Informed consent procedures between autonomy and trust
Informed consent has been implemented through a set of rules, at both national and international level, which protect individual autonomy as much as possible from paternalism, abuse, inducement, mistreatment, and deception. However, informed consent must not be merely understood as the outcome of a procedure for the transfer of information, however precise and detailed it may be. The article advocates its being rethought within a relational perspective, according to which not only the quantity or the quality of the information provided is at stake, but also the relational context within which this information is developed. The precondition for free and informed consent, besides the information received, is the relationship of trust between the parties involved, and the consistency between their modes of interaction and the need to maintain mutual trust. In that sense, the information is adequate and relevant not in itself, but as a function of the kind of relationship between the parties.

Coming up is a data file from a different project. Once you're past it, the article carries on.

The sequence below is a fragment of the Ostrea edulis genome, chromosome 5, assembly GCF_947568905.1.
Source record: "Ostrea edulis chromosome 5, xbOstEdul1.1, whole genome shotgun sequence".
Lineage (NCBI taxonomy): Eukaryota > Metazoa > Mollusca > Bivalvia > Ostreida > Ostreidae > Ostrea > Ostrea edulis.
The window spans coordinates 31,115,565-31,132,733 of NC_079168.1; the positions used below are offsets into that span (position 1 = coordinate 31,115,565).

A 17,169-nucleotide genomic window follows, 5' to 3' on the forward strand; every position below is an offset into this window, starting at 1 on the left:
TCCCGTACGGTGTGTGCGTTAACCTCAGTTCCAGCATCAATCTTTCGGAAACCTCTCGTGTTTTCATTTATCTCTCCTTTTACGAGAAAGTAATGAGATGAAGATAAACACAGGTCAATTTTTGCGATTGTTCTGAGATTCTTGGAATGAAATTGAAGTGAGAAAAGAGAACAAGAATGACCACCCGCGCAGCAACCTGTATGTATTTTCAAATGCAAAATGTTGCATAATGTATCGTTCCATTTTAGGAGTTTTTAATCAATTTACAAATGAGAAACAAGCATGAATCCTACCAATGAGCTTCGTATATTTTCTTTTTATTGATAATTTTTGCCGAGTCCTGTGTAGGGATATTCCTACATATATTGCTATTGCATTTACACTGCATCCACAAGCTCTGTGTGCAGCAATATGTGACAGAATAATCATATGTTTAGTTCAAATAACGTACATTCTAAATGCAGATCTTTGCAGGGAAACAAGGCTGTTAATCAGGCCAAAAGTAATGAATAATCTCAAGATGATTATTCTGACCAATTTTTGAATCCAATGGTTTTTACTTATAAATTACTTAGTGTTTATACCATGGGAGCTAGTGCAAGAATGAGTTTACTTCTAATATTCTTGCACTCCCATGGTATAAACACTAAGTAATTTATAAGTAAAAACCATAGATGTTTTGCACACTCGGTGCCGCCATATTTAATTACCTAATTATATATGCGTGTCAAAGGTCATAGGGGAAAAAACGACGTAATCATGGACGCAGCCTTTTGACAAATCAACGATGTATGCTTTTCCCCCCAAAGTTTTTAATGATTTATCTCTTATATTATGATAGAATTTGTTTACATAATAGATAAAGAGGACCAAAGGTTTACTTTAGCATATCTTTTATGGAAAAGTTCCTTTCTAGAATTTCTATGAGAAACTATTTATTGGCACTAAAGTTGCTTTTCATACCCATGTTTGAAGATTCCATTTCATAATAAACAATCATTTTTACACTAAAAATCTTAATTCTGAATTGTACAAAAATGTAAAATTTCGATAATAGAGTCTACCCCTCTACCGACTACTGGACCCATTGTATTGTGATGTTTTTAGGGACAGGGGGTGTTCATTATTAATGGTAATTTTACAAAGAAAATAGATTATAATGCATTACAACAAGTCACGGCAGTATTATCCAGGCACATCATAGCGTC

Autonomy; relationship of trust; informed consent; communication; decision-making process
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